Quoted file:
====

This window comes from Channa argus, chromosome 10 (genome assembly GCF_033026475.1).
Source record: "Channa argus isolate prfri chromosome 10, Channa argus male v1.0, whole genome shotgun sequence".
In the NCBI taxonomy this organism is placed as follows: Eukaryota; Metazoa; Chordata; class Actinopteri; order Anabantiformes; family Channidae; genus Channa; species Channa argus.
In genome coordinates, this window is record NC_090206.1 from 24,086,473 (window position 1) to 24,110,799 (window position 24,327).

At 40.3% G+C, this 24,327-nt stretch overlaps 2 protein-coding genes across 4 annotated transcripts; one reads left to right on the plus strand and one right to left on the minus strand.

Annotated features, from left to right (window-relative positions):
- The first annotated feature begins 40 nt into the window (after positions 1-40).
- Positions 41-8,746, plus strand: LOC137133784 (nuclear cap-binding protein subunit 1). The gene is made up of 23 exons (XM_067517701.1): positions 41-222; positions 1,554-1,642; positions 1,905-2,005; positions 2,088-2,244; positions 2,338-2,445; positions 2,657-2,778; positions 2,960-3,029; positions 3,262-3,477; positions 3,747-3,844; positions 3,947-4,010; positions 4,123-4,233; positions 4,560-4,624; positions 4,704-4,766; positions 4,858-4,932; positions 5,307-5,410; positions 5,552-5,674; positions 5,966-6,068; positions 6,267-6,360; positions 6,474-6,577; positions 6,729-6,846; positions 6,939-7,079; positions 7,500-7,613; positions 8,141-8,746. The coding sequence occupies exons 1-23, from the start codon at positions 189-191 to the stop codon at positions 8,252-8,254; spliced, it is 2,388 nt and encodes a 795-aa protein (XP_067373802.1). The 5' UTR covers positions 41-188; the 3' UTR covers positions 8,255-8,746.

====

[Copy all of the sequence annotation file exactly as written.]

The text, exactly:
This window comes from Channa argus, chromosome 10 (genome assembly GCF_033026475.1).
Source record: "Channa argus isolate prfri chromosome 10, Channa argus male v1.0, whole genome shotgun sequence".
In the NCBI taxonomy this organism is placed as follows: Eukaryota; Metazoa; Chordata; class Actinopteri; order Anabantiformes; family Channidae; genus Channa; species Channa argus.
In genome coordinates, this window is record NC_090206.1 from 24,086,473 (window position 1) to 24,110,799 (window position 24,327).

At 40.3% G+C, this 24,327-nt stretch overlaps 2 protein-coding genes across 4 annotated transcripts; one reads left to right on the plus strand and one right to left on the minus strand.

Annotated features, from left to right (window-relative positions):
- The first annotated feature begins 40 nt into the window (after positions 1-40).
- Positions 41-8,746, plus strand: LOC137133784 (nuclear cap-binding protein subunit 1). The gene is made up of 23 exons (XM_067517701.1): positions 41-222; positions 1,554-1,642; positions 1,905-2,005; positions 2,088-2,244; positions 2,338-2,445; positions 2,657-2,778; positions 2,960-3,029; positions 3,262-3,477; positions 3,747-3,844; positions 3,947-4,010; positions 4,123-4,233; positions 4,560-4,624; positions 4,704-4,766; positions 4,858-4,932; positions 5,307-5,410; positions 5,552-5,674; positions 5,966-6,068; positions 6,267-6,360; positions 6,474-6,577; positions 6,729-6,846; positions 6,939-7,079; positions 7,500-7,613; positions 8,141-8,746. The coding sequence occupies exons 1-23, from the start codon at positions 189-191 to the stop codon at positions 8,252-8,254; spliced, it is 2,388 nt and encodes a 795-aa protein (XP_067373802.1). The 5' UTR covers positions 41-188; the 3' UTR covers positions 8,255-8,746.